Sadomasochist falls for soft-boiled egg, and why I won't be joining in

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The Independent Online

There has seldom been a film I want to see less than Iris. To me the idea of tootling off to the cinema and getting mushy over John Bayley's relationship with Iris Murdoch is about as appealing as watching a biopic called When Tony met Cherie. I mean, I am very glad they found one another and all that, very sorry that Alzheimer's eventually triumphed over Cupid, but would have been quite content if the minutiae of their love affair had remained behind closed doors. Few people's relationships stand close scrutiny because, on the whole, why one person finds another alluring beyond all others is an utter mystery. Never is that truer than in the cloistered world of academia where some scrofulous professor truffles out a bluestocking who looks like she's been living in a flour-bin for 20 years and you can't decide who's got the worse deal.

Wednesday night's emetic BBC documentary on Murdoch and Bayley, Strange Love, only strengthened my prejudice against romanticising academic unions. All the evidence suggested that Bayley got a woman who thought she was "a sadomasochistic homosexual man" and that Murdoch got a chap who looked like a soft-boiled egg. It is hardly surprising under these circumstances that Murdoch had multiple love affairs, with men and women. To judge from the clips, the film-makers interpreted this as Iris being a "free spirit"; in real life it just meant she was typical of one of the two camps that used to exist in academic circles. The first consisted of people who would sleep with anyone, however hideous, so long as they could crack jokes in ancient Greek. The second contained those who never joked and only bedded down with medieval tracts and the college wine cellar. Nowadays, of course, there is a third camp which houses academics who view their PhDs in the same light as collagen lip implants or Paul Smith suits: something that will fast-track them to a lucrative career in television. Anyone who has watched gorgeous, pouting Dr Tristram Hunt, currently presenting a Jackanory version of the English civil war on BBC2, will know what I mean.

Fifty years ago no one would have confused F R Leavis with Cary Grant, but in recent years it has become much easier to conflate academics and actors. This explains why Kate Winslet was cast as young Iris: British cinema law demands her involvement in any script featuring a spirited rebel. No matter that the 25-year-old actress, all winsome curves and girl-next-door charm, can no more convey the 35-year-old Iris's extraordinary angular face and fierce intellect than were Hugh Grant to try to play Bayley. Most critics have lamented the fact that Iris gives a poor idea of Murdoch's achievements but I would say this sounds like the film's saving grace. There is not much cinematic mileage in doctorates, theses and literary criticism. And when it comes to the novels, well, the less said the better. I read A Severed Head and The Time of the Angels when I was in my late teens and had never come across anything so hysterical and preposterous. Everyone was screwing everyone, and when they weren't, they were having histrionics or attacking each other, and all this fondant melodrama was coated in thick layers of literary gravitas. Here was this massive intellect devoting her energies to writing third-rate suburban fantasies about incest and wife-swapping. Reading her novels was like going to a north Oxford Tupperware party.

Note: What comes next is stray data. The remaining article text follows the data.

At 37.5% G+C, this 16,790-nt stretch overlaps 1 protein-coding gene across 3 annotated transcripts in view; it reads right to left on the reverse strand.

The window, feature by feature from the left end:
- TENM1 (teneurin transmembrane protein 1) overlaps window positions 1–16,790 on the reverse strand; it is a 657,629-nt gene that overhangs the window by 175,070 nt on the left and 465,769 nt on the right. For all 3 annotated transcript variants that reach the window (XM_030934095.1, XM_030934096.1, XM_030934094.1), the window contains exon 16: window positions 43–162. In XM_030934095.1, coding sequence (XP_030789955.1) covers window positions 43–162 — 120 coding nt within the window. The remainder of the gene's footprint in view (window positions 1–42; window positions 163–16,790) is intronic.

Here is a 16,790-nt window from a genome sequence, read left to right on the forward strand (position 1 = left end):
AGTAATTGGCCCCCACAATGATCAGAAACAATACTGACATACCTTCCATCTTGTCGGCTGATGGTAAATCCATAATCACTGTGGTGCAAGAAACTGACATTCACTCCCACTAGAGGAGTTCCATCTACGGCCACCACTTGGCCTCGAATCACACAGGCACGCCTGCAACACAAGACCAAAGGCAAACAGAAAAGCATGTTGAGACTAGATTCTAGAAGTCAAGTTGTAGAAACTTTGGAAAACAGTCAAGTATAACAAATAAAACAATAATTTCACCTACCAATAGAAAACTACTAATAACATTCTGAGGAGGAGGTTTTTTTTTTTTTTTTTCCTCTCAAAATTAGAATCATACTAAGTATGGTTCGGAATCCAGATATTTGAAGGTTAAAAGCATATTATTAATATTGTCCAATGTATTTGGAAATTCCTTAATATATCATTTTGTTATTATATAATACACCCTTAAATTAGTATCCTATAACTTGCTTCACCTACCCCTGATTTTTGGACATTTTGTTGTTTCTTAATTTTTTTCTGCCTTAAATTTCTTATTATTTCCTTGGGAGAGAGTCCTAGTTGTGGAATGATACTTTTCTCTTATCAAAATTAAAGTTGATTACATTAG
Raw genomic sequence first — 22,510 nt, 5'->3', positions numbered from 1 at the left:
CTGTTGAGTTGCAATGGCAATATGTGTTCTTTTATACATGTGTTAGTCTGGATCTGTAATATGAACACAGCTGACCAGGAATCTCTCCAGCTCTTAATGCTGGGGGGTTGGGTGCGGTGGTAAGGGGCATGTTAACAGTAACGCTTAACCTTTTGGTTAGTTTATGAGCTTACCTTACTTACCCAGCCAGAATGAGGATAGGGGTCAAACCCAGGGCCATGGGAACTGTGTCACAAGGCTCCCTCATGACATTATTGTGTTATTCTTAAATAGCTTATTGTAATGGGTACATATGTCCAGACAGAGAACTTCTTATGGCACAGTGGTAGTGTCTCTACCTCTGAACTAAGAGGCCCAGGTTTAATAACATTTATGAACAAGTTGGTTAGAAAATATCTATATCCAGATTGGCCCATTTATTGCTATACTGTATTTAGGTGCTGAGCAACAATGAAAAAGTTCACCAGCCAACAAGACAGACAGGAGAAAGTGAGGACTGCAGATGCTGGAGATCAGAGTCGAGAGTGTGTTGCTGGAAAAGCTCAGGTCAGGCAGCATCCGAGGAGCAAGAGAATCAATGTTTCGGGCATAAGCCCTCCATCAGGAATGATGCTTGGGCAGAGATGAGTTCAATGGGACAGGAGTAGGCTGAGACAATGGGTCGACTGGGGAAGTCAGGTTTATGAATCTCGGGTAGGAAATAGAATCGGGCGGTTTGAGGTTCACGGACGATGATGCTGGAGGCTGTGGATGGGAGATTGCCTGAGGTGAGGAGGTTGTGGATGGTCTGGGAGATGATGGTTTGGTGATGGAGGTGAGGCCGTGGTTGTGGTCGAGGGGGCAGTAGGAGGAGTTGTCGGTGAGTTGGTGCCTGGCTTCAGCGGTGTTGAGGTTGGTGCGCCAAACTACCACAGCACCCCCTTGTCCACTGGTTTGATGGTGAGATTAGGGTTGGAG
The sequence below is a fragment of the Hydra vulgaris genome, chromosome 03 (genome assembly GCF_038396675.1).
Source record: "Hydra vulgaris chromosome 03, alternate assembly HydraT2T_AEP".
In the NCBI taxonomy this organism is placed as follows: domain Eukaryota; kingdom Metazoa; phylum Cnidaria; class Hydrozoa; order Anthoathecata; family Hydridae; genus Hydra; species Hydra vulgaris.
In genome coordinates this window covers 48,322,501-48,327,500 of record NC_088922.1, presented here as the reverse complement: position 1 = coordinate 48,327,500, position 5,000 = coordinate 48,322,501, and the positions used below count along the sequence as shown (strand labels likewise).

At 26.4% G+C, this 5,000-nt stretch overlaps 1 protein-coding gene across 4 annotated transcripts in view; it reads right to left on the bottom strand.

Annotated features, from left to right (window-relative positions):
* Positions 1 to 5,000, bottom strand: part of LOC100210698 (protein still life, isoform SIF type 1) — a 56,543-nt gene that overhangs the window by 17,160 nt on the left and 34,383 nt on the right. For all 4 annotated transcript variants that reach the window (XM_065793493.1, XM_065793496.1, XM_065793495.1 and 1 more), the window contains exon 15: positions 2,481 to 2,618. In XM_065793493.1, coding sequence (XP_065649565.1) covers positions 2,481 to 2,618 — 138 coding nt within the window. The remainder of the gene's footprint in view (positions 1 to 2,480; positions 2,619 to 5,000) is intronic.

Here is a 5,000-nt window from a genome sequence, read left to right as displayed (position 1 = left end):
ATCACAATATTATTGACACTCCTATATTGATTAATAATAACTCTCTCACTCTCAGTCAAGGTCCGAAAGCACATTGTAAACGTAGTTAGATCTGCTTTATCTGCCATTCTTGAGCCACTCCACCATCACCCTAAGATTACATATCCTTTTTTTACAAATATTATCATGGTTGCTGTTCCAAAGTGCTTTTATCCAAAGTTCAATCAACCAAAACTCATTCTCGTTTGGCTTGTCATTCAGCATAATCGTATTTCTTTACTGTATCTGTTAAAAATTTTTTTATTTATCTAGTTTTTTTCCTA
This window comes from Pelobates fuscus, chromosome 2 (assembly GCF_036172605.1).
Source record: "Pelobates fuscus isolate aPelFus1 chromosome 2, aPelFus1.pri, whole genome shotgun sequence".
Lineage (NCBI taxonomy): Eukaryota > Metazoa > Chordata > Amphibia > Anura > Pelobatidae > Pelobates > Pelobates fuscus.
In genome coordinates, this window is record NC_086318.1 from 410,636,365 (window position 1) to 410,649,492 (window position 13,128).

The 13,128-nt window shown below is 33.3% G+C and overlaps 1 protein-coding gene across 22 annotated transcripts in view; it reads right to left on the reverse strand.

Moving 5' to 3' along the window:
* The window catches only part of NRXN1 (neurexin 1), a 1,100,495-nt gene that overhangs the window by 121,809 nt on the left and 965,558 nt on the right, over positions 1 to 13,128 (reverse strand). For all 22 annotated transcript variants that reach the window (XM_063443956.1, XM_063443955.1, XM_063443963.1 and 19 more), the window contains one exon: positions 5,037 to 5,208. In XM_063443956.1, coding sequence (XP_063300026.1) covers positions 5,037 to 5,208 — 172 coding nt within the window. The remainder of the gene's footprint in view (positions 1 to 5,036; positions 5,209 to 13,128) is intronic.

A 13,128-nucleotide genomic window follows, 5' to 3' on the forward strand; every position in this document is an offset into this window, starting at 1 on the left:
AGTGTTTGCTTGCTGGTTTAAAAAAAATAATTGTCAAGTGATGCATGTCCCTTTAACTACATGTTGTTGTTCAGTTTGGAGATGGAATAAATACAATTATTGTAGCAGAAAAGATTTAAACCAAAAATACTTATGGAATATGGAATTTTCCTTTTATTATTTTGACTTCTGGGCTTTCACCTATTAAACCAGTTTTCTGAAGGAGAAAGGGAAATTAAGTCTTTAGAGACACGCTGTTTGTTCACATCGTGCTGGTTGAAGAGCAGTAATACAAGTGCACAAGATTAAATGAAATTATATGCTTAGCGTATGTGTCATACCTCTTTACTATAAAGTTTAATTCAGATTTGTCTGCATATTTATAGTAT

If this sounds like a malevolent attack on an eminent person whom I never knew, I should say that I met Murdoch several times at my Oxford college's drinks parties and appreciated her courtesy in talking to a callow student. My point is just that it's bizarre to think cinema audiences worldwide will be paying to watch the romance of two academics who famously never washed and lived on curried baked beans and stale Mr Kipling cakes in rooms that had not seen a duster for half a century. What was unpalatable to most people in real life has been rendered charmingly eccentric and picturesque on celluloid. Much like Murdoch's books, I just don't buy this particular fiction.

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